The Case For Intelligent Failure To Invent The Future

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The so-called “experts” made 28,000 predictions about the future, but researchers found they were only slightly more accurate than chance and worse than basic computer algorithms. Most planning and reliance on traditional methods and processes lead to similar errors all while giving people false confidence, especially as the rate of change accelerates. Academics, especially in the social sciences, don’t do much better.
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TechCrunch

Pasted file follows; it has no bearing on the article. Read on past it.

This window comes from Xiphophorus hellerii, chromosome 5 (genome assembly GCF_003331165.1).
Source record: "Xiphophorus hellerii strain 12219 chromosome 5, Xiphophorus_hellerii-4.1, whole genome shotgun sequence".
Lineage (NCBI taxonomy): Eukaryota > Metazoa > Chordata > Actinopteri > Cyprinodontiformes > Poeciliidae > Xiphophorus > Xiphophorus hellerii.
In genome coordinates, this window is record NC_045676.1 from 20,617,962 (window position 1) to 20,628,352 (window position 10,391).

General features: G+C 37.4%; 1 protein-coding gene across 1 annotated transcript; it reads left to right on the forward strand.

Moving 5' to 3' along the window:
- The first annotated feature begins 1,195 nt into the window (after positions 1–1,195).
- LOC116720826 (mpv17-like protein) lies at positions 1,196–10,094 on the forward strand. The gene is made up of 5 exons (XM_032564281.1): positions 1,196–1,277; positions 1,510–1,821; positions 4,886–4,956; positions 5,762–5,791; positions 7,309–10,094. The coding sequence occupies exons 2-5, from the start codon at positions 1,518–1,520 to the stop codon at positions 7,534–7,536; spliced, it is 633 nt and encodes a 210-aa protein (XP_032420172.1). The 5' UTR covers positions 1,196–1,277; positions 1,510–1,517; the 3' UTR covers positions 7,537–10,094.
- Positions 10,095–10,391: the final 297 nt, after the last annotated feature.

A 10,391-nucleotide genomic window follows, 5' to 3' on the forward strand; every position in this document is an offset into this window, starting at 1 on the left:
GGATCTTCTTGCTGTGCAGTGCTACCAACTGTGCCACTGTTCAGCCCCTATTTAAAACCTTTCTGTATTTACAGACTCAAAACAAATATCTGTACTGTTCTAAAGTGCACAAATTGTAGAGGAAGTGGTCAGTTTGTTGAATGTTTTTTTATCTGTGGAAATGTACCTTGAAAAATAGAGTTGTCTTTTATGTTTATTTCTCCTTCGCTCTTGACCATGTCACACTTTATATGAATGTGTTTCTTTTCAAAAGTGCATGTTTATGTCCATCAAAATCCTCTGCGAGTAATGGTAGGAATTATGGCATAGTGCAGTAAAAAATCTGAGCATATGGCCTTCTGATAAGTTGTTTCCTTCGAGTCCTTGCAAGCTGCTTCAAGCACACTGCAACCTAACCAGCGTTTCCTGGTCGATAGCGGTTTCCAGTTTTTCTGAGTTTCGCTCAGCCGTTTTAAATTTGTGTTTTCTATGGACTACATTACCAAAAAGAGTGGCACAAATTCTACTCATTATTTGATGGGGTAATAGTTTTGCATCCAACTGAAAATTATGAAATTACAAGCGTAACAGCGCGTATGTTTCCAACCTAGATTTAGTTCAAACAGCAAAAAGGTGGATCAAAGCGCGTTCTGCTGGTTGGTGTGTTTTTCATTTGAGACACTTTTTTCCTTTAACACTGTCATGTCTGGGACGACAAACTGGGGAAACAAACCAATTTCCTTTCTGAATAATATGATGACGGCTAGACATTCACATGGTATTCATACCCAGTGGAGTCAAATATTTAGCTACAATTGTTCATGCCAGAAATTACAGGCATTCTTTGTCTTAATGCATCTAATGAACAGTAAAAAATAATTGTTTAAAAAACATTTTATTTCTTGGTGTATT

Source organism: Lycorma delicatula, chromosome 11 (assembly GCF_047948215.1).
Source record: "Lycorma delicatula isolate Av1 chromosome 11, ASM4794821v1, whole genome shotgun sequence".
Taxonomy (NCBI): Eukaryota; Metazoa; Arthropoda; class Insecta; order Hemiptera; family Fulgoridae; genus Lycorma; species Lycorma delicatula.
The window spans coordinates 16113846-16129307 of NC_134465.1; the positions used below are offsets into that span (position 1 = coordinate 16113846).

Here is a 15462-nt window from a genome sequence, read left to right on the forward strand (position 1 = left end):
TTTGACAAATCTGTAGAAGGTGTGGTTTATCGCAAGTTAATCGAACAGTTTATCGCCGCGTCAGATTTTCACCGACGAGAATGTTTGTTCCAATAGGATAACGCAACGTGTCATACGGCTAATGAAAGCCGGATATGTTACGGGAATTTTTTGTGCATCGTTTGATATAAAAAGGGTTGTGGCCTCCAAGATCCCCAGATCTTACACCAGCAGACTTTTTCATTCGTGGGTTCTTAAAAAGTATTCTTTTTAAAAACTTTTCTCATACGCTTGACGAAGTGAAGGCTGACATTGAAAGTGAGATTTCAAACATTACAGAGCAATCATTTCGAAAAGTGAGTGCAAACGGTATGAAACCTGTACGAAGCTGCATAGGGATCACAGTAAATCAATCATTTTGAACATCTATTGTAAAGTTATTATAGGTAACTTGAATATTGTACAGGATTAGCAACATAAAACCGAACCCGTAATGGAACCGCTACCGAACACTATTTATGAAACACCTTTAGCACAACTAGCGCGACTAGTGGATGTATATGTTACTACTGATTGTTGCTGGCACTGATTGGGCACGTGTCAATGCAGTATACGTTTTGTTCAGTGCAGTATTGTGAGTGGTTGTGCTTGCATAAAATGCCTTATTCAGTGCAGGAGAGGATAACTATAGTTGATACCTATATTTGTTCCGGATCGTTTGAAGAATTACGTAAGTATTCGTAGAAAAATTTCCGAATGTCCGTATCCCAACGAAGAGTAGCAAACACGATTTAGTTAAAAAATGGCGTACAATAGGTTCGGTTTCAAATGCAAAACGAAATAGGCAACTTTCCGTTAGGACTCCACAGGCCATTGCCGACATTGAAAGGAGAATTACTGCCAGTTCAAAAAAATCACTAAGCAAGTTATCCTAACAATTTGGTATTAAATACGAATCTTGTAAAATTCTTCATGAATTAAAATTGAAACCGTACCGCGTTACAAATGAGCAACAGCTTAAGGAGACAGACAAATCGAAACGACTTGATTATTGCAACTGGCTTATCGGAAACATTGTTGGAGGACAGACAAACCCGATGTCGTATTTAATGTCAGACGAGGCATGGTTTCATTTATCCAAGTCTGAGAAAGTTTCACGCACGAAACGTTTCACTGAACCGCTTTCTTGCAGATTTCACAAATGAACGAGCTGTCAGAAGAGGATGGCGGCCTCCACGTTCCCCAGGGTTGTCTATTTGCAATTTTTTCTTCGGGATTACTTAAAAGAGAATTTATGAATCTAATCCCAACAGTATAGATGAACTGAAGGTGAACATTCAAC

Editor’s note:Vinod Khosla is the founder of Khosla Ventures.

The world is changing at an increasingly rapid pace. In the past, experts with spreadsheets and econometric models or social scientists with subscale studies and linear models may have been useful. These so-called experts extrapolated from what came before, but as the rate of change has increased, looking to the past often is no longer meaningful – especially in a world driven by new technology.

In 1986, the McKinsey consulting group was asked to forecast the number of cell phones that would be in use in the United States by the year 2000; their model predicted fewer than one million, but the actual figure was more than two orders of magnitude greater at 109 million. How could one predict in 1986 what technology would look like by 2000?

Today, the means of production and distribution are being democratized and…

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